Even when a younger sister or brother would have good reason for marrying before an older one, permission from the older must be sought beforehand. That’s not so difficult to come by, we both agreed. After all, for the most part the older would not wish to be perceived as standing in the way, or of being resentful or bitter, and would generally grant his or her consent without hassle.
But who can really know what’s doing inside a person? Now that can be problematic. Feelings of envy can result in an ayin hara (a bad eye), and the heavy-heartedness of the skipped over older sibling may not bode well for the married younger. Thus chassidim try hard to avoid precipitating such negative energy fallout. Marrying children off in age sequence in the chassidish world is not simply the preferred method; it is a way of life. And since the likelihood of an eighteen year old “falling in love” is remote, their method has a high success rate.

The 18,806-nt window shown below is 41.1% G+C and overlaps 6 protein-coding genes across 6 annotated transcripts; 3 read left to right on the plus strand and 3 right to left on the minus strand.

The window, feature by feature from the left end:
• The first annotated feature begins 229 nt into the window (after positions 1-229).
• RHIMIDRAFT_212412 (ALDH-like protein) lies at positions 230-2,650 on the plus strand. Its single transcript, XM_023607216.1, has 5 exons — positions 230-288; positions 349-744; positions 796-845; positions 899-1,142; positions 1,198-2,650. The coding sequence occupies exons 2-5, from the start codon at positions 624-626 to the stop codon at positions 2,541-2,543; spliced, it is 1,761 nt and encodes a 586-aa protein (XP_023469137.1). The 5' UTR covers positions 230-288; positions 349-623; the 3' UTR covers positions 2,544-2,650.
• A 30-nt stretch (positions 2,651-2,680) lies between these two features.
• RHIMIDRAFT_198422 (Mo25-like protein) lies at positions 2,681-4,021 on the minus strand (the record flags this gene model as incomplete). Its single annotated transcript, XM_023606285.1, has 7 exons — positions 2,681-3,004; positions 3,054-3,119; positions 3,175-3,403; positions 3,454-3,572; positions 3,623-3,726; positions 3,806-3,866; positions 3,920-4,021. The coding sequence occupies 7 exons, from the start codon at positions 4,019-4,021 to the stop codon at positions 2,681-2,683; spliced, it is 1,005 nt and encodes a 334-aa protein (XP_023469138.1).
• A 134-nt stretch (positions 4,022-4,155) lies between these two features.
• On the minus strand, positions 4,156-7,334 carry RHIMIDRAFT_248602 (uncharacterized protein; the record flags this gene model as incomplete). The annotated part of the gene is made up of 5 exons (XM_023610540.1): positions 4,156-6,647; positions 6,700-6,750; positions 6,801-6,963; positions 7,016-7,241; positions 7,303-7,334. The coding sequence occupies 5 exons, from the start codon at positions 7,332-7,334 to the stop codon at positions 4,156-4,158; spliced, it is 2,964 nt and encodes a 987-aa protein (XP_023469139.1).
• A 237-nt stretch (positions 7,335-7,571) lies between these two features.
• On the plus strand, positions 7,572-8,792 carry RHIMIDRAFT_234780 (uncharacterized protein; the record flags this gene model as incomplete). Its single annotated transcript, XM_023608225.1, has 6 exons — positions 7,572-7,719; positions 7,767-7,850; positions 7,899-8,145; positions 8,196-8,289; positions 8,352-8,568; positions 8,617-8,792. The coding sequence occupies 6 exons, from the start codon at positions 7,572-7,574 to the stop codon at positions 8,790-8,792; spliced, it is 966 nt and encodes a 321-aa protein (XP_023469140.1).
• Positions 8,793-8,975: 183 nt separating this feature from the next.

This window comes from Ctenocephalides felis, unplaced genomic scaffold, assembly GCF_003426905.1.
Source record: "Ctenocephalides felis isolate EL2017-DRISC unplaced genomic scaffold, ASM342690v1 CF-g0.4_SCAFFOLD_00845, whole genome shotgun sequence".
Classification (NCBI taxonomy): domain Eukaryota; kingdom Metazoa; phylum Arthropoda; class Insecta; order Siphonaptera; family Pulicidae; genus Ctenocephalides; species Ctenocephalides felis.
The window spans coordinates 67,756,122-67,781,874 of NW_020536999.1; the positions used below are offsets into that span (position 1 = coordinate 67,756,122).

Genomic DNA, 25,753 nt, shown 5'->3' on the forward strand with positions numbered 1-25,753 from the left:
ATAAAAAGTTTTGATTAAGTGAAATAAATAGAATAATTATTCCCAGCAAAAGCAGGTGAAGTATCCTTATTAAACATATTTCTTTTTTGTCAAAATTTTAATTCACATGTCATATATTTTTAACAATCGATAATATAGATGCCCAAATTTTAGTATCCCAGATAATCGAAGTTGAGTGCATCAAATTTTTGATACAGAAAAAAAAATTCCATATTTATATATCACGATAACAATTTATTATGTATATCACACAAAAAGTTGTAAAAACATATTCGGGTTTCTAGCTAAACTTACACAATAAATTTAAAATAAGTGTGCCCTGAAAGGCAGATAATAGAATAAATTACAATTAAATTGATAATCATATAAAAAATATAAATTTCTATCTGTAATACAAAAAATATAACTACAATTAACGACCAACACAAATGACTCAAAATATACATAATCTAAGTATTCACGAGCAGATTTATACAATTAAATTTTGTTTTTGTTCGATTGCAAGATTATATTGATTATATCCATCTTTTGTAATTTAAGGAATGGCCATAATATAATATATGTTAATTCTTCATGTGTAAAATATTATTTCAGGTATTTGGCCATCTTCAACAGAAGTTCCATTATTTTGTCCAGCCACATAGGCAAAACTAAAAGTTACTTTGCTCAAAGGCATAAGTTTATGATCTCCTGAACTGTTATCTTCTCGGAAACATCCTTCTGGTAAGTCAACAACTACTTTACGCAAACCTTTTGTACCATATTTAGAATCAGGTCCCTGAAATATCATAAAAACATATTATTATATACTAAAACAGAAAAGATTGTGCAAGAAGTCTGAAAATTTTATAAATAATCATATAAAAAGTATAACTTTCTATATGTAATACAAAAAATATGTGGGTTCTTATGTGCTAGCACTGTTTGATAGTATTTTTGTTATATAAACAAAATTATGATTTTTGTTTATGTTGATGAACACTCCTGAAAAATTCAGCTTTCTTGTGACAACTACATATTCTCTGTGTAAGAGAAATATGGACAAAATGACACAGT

This insight into the modus operandi of the chassidishe approach should give us pause for reflection; things are not always as they may seem on the surface. As we know but need to be reminded from time to time, knowledge leads to understanding, which in turn promotes tolerance.
A special thanks to those who wrote with offers of possible shidduch prospects for Missed the boat; your messages have been conveyed. May Hashem facilitate the shidduch process for all singles and imbue them with the intuition to recognize their intended.Rachel
About the Author: We encourage women and men of all ages to send in their personal stories via email to firstname.lastname@example.org or by mail to Rachel/Chronicles, c/o The Jewish Press, 4915 16th Ave., Brooklyn, N.Y. 11204. If you wish to make a contribution and help agunot, your tax-deductible donation should be sent to The Jewish Press Foundation. Please make sure to specify that it is to help agunot, as the foundation supports many worthwhile causes.
If you don't see your comment after publishing it, refresh the page.